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IRVING, TX-The words “student housing” might have once conjured up the vision of a sheet-clad John Belushi yelling “Toga! Toga!” in the movie “Animal House.” But today, student housing is considered a viable investment.

Nearly 400 professionals attended yesterday’s inaugural RealShare Student Housing Conference. In his keynote talk, William C. Bayless Jr., president and CEO of Austin-based American Campus Communities Inc., explained investor and development interest in student housing came about during 2004, partly because of a flood of capital to the market. Until then, he said “student housing was the best-kept secret in real estate. It was pretty much ignored.”

Since the 2007 credit crunch, student housing has generated more interest from investors and developers, especially in light of flagging demand for multifamily properties. Bayless, whose company portfolio includes the University of Texas at Dallas complex, pointed out that there are vast differences between student housing and multifamily housing. “Most multifamily products operative in a continuous pattern,” he said. “But with student housing, everyone arrives on the same day, everyone leaves on the same day and there are two weeks to get everything turned around for it to happen again.”

As a result, Bayless indicated investing and developing student housing is not for the faint of heart nor should student housing be treated as an offshoot of traditional multifamily housing. Bayless’ sentiments were echoed by other industry experts throughout the two-day conference at Four Seasons Resort & Club at 4150 N. MacArthur Blvd. in Irving. Presentations included the state of the market, financing deals in the current capital markets and who is buying. The RealShare Conference Series is produced by New York City-based Real Estate Media, which also publishes Real Estate Forum and GlobeSt.com.

When it comes to getting financing to acquire or build, the pros pointed out that projects with proven management experience and close to campuses are likely to be favored by lenders. “This will be the year of the operator. Lenders are really focusing on third-party management,” said Donna Preiss, founder and CEO of the Preiss Co. in Raleigh, NC. “If you’re new to the business, you might want to consider partnering with someone who has longer legs in the industry.”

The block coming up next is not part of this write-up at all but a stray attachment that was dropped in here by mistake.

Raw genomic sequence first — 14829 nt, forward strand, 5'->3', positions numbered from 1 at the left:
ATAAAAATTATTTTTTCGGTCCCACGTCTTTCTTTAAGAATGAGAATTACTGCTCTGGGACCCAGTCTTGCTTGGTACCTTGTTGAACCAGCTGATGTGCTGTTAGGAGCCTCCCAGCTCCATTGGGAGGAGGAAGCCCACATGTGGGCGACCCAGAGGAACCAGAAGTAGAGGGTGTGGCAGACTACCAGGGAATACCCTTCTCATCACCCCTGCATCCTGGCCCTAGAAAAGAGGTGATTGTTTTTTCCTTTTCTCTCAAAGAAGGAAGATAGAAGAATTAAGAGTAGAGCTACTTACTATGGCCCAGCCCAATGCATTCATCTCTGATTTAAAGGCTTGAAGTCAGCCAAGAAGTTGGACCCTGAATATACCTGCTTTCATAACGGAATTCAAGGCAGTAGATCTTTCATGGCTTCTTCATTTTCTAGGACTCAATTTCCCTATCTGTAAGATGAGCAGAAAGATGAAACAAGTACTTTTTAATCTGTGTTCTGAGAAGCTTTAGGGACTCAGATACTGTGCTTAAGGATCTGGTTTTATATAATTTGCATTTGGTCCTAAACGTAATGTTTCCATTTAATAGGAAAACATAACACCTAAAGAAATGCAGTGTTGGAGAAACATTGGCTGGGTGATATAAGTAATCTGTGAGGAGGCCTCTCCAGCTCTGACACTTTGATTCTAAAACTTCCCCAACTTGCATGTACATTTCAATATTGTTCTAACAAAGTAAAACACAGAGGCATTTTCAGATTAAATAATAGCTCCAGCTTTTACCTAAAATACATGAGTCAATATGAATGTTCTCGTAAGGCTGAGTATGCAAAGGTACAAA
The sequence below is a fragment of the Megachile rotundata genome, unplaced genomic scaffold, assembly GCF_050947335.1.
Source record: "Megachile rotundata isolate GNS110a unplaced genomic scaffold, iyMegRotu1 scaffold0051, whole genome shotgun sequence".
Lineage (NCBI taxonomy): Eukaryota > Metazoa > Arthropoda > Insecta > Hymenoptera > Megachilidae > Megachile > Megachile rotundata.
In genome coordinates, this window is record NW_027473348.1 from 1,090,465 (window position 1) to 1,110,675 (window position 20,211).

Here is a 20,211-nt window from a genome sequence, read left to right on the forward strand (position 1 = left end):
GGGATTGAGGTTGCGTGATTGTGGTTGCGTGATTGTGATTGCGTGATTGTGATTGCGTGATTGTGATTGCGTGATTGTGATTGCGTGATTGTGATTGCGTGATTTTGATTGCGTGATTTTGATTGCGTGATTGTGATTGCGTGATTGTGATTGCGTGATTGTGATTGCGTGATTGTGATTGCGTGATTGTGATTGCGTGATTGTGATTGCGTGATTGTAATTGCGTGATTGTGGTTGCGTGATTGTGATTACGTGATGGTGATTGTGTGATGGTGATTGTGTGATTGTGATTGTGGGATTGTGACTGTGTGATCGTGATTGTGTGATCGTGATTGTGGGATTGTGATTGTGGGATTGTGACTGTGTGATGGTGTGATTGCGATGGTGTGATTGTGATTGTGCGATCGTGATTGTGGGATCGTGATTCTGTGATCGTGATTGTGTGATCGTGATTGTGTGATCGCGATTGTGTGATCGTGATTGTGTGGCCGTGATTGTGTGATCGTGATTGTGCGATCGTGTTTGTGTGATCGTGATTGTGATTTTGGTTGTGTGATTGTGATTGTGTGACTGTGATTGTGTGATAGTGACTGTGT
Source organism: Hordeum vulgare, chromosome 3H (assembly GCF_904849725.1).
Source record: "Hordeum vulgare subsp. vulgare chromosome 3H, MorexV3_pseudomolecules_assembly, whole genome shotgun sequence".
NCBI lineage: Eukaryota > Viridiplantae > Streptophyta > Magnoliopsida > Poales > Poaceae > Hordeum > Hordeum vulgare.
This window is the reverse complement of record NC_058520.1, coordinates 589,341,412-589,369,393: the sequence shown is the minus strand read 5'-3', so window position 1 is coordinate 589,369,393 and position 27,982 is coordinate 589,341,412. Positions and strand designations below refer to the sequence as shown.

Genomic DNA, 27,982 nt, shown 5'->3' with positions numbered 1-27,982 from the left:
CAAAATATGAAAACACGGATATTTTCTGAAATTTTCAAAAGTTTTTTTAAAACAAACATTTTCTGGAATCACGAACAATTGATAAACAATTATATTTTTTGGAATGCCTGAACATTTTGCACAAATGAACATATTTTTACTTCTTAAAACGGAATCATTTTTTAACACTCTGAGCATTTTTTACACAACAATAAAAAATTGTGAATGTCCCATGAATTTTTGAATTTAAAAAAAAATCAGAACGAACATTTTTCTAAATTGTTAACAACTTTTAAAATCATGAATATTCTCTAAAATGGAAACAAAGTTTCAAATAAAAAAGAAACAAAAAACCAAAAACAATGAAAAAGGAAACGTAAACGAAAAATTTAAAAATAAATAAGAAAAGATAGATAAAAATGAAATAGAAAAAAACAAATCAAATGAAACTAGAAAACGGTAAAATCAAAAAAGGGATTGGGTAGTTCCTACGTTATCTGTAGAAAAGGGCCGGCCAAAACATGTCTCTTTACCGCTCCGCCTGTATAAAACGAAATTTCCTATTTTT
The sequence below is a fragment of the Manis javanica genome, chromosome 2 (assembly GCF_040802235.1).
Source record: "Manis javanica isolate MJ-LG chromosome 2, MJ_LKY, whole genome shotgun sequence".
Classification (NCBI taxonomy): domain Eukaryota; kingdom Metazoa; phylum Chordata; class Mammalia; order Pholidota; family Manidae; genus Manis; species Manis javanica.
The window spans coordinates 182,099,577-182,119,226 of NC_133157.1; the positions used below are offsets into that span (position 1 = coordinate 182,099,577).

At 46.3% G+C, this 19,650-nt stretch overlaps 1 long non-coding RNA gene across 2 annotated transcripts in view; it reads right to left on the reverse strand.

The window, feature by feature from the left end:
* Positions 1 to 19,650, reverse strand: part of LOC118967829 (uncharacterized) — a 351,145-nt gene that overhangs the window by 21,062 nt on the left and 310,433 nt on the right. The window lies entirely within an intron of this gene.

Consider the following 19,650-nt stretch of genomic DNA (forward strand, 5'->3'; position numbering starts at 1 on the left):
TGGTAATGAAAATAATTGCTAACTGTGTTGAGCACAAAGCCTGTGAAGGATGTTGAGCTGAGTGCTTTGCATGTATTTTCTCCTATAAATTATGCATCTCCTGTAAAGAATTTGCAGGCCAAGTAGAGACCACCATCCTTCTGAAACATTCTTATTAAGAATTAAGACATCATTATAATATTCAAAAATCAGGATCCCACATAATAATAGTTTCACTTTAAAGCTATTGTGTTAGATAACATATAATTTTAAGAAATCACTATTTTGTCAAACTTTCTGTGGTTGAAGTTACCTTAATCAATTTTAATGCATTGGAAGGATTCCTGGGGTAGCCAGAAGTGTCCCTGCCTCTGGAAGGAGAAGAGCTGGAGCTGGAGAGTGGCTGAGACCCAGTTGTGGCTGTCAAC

Although conduit loans have all but vanished, Fannie Mae, Freddie Mac and even local banks are stepping in to fill the gap. John Buttarazzi, principal of McLean, VA-based Varsity Capital Advisors LLC, praised local banks as a viable source, especially for smaller deals.

Michael Bell, vice president with San Mateo, CA-based Capmark Finance Inc., reported life companies are making their way into student housing finance. And not to be discounted, added Lance Wright, the Southwest regional director for Norwalk, CT-based GE Real Estate, are large lending firms because they can offer more flexibility and higher leverage.

But all the financial experts were unanimous about what lenders are looking for–a close location to campus, product quality and operating experience. “The more you can communicate the fundamentals of the deal to the lender, the more comfortable the lender will be with the deal,” said Paul Geyer, managing director with Prudential Mortgage Capital Co. in McLean, VA.

An established track record also is very important, said Marty Kearny, senior director of investments with Chicago-based Wrightwood Capital. “It’s easy to lease up a complex in the first year. Students like newer buildings,” he said. But, consistency in the second year and beyond is going to be what impresses lenders. “It shows the sign of a strong operation,” he added.

The panels of experts stressed student housing, particularly on-campus student housing, needs to tie into missions of colleges and universities. Michael Coakley, associate vice president of student affairs and executive director of university housing for Arizona State University in Tempe, AZ, said it’s a constant struggle between what students want and expect and the school’s mission.

“Students indicate they want private space. But the selling point for an institution isn’t private space, but social interaction,” Coakley said. “There’s a delicate tension in balancing those two, in how to best develop a space incorporating those two scenarios.”

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